Spectators called the exhibition jump rope show phenomenal, climaxing the day-long annual Heart Throbbers jump rope workshop and competition on Saturday.
The show was “absolutely great. I came to support my granddaughters and to see this magnificent group of jumpers,” Junior Steel, of New Chapel Hill, said. “They do things I didn't believe you could do with a jump rope.”
Jerry Hammons, of Montgomery, who brought his son, Jake, 9, to participate in the workshop, called the exhibition show by workshop staff “very impressive.”
Darlene Taylor, of Tyler, whose granddaughter is a member of the Heart Throbbers, said she loved the competition and exhibition.
“I thought it was exciting and very dynamic in the way that they all performed. The skills they have are really amazing and I think a lot of people aren't aware of the jump roping phenomena they have here,” Ms. Taylor said.
Robbin Hunt, of Tyler, brought her three grandsons to the jump rope competition and exhibition. “They don't know the pleasure of jump roping, so I was trying to expose them all to it. This was an excellent way to do it,” she said.
Ms. Hunt described the exhibition show as a “fantastic” performance by both girls and boys of all ages. “Whether they made a mistake or not, they got back up there and kept jumping,” she observed.
Approximately 230 jumpers from all over Texas and Louisiana, and even a girl who flew in from New York, participated in the workshop, Ms. Berg, the Heart Throbbers' coach, estimated.
The youngest jumper was 4 or 5 and there were adult jumpers. The staff comprised older jumpers from the seventh grade and up, some in their 20s.
Teams and individuals learned tricks and jumped for health, exercise and fun. Forty adults also trained to be judges, since competition will start in the spring and a national competition will be this summer.
“We want (participants) to learn lots of jump rope skills,” Ms. Berg said. “They love to meet each other; they meet their friends from other teams. They learn skills. They learn how to put skills together.”
It takes dedication and a love of the sport to be a rope jumper, Ms. Berg said. Jump roping is probably the least inexpensive sport and it takes as much practice as a jumper wants to put into it, she said.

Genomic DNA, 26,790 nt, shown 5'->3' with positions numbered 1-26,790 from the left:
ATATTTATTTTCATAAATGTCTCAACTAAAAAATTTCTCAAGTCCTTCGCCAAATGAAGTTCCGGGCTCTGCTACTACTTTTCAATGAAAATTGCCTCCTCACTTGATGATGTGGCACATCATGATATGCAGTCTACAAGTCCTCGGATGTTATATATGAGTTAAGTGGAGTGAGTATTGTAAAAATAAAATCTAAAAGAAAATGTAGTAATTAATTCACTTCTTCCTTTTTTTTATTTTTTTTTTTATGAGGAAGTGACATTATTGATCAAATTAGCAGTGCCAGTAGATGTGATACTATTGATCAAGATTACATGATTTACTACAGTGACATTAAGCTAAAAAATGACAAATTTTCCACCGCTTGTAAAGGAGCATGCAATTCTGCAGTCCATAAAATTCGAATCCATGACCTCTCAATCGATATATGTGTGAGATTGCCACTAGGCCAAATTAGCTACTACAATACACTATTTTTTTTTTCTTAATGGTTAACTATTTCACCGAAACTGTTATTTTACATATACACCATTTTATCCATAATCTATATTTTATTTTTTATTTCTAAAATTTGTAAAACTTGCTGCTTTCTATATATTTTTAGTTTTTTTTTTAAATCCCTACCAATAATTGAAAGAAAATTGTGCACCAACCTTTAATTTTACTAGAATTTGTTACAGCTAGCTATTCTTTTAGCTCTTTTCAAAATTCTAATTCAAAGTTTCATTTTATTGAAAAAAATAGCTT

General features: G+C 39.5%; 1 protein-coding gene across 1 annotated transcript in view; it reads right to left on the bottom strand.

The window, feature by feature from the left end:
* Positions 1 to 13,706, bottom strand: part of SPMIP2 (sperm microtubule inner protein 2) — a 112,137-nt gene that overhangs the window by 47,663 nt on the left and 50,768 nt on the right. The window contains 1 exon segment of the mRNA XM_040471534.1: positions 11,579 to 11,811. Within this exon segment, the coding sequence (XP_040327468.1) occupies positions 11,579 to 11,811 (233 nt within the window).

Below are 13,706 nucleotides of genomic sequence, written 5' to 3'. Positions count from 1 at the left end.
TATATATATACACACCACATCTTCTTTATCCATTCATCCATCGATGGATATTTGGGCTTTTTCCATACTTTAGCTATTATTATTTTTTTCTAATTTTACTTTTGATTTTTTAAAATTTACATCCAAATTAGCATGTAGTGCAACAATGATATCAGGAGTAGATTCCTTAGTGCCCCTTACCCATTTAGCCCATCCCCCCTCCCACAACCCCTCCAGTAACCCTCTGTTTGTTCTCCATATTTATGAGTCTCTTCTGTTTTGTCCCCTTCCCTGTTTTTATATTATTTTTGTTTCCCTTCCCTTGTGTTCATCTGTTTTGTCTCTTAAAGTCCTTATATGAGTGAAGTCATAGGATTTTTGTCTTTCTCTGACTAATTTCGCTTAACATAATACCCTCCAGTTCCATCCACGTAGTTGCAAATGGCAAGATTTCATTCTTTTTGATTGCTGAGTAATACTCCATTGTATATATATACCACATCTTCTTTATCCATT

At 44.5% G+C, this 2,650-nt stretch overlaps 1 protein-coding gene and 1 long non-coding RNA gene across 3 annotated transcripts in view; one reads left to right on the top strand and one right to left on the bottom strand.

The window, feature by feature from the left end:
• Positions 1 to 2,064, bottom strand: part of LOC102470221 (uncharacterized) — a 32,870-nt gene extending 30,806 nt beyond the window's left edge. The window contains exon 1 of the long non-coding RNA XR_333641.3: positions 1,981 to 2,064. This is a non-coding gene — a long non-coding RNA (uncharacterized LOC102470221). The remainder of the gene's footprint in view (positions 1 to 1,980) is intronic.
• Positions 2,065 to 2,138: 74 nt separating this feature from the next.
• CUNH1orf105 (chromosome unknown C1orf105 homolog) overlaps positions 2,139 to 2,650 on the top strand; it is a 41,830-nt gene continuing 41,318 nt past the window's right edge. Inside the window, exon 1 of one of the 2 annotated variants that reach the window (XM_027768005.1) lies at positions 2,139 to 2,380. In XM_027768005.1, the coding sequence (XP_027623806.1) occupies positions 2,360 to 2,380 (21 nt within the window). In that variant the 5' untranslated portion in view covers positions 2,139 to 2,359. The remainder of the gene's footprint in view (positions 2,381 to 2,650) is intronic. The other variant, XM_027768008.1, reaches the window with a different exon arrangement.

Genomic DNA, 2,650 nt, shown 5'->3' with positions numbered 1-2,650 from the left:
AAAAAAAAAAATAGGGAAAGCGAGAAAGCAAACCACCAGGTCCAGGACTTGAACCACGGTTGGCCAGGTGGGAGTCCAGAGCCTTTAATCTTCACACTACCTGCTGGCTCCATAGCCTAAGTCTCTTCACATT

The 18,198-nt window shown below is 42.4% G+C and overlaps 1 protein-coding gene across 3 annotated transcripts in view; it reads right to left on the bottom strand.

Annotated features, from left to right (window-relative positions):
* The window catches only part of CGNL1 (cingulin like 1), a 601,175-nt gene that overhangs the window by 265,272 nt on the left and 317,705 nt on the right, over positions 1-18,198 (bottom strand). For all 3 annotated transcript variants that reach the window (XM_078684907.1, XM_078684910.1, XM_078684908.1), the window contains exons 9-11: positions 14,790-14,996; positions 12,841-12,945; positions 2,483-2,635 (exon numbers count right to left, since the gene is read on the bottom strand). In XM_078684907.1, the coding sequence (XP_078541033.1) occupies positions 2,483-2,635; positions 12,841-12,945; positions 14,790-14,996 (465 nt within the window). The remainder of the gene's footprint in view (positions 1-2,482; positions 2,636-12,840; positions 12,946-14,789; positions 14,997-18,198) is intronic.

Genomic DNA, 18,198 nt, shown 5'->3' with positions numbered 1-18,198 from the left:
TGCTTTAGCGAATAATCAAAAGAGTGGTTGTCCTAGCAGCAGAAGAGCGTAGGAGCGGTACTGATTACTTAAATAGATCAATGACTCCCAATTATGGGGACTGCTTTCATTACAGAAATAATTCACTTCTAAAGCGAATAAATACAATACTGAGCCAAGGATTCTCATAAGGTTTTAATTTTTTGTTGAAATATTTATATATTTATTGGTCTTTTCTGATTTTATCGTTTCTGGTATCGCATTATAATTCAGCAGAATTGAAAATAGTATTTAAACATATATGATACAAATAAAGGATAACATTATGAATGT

“You get out of it what you put into it. It's a love,” Ms. Berg added.
Workshop participants learned to do jumps with a single rope and with a partner. They learned tricks like double Dutch involving two ropes jumped to alternate beats. “They do lots of tricks and gymnastics in the ropes,” Ms. Berg said.
Shaun Hamilton, of Centerville, Ohio, has been coming to the workshop for years. “I help manage the staff and make sure everyone is in their proper place and make sure the participants get the value they came to get and learn as many skills as they can, but also have fun and fellowship and a good time,” Hamilton said.
A skill that is taught to beginners is the criss cross. Instead of jumping with arms open outside the body, the jumper's arms literally cross, creating a loop and the body jumps through the loop.
Van Hassell, a jumper and a teacher, said, “I like the creativity and I like the team. We have a good time together.” He started jumping rope in second grade and now is 17.
Young jumper Lauren McClintock, of Tyler, said she started jumping recently because “it sounded fun.”
Katherine Adams, of Tyler, 10, recently got back into jumping after stopping for awhile. “I do it because it's fun and it's exercising and it's a way to stay active. It helps you stay fit,” she said. “I like it because you get to learn a bunch of tricks and stuff that you wouldn't learn at school or anywhere else.”
She said she can do a single rope, criss-crosses, and side saddles and is really good at the wheel, a trick that involves two people and two ropes. “It is kind of complicated, but it's actually really easy once you get the hang of it,” she said.